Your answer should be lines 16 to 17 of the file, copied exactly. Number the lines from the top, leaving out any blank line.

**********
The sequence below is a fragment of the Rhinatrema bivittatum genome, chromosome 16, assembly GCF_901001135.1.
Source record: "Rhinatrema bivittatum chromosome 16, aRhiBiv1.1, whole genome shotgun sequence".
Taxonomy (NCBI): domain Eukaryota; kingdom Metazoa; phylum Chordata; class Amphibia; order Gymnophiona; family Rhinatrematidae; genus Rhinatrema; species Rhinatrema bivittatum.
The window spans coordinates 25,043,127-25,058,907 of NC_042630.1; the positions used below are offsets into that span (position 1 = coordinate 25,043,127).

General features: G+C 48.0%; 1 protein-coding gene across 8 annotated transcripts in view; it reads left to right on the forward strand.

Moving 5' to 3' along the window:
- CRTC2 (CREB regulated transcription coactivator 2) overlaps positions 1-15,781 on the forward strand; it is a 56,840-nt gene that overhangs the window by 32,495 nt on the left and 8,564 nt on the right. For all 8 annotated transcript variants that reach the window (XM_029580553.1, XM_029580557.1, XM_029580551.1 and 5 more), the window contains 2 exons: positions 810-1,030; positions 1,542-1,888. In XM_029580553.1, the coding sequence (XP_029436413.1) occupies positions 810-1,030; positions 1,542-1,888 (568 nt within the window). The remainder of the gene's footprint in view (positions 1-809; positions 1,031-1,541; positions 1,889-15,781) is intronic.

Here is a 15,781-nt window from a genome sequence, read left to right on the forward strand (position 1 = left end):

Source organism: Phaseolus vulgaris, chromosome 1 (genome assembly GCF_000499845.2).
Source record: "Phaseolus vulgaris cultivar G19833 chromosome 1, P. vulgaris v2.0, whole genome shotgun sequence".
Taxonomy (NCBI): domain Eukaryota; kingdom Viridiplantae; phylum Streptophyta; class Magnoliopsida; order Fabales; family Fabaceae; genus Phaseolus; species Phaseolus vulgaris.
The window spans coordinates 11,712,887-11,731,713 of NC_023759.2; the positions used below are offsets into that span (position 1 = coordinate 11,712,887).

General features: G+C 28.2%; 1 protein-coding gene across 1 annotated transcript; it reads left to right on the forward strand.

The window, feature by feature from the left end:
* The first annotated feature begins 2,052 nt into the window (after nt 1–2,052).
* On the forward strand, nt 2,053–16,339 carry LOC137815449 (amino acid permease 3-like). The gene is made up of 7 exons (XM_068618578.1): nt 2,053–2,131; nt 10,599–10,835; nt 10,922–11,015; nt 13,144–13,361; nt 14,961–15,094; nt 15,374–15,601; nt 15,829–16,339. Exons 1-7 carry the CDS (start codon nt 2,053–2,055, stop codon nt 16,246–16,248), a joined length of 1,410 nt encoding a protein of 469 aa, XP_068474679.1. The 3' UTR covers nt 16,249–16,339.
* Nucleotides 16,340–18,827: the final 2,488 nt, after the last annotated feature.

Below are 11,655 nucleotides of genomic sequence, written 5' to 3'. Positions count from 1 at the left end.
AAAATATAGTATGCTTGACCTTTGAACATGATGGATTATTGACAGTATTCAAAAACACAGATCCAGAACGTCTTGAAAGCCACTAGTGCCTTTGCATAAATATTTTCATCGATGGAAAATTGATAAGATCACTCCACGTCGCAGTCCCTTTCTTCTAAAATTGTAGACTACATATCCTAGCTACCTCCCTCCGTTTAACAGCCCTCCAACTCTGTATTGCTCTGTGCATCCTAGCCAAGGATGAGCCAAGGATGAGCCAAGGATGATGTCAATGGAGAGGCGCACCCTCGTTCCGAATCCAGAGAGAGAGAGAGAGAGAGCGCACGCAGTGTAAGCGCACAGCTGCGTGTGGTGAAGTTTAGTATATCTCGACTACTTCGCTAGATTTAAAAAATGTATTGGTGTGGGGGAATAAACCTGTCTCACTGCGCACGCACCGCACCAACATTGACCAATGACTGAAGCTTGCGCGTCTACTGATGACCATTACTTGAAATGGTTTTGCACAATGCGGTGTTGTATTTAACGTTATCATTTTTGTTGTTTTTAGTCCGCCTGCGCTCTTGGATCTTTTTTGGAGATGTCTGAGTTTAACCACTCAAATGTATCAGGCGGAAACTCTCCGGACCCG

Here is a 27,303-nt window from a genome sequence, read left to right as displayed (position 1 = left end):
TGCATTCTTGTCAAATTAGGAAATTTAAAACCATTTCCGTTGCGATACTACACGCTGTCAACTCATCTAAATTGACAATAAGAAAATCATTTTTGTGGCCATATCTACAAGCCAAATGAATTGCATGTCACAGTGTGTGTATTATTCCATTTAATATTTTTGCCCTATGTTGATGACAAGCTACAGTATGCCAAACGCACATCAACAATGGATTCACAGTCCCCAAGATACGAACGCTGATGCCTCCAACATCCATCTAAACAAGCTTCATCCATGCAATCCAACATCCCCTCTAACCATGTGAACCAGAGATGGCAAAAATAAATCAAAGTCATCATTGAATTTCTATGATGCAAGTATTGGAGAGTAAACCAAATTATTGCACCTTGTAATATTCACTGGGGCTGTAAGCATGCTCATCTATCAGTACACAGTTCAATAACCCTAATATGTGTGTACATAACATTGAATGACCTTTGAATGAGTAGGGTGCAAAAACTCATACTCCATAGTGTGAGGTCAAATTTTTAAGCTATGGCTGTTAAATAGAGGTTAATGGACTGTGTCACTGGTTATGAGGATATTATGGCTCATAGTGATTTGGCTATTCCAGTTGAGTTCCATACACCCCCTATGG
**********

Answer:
* On the forward strand, nt 2,053–16,339 carry LOC137815449 (amino acid permease 3-like). The gene is made up of 7 exons (XM_068618578.1): nt 2,053–2,131; nt 10,599–10,835; nt 10,922–11,015; nt 13,144–13,361; nt 14,961–15,094; nt 15,374–15,601; nt 15,829–16,339. Exons 1-7 carry the CDS (start codon nt 2,053–2,055, stop codon nt 16,246–16,248), a joined length of 1,410 nt encoding a protein of 469 aa, XP_068474679.1. The 3' UTR covers nt 16,249–16,339.
* Nucleotides 16,340–18,827: the final 2,488 nt, after the last annotated feature.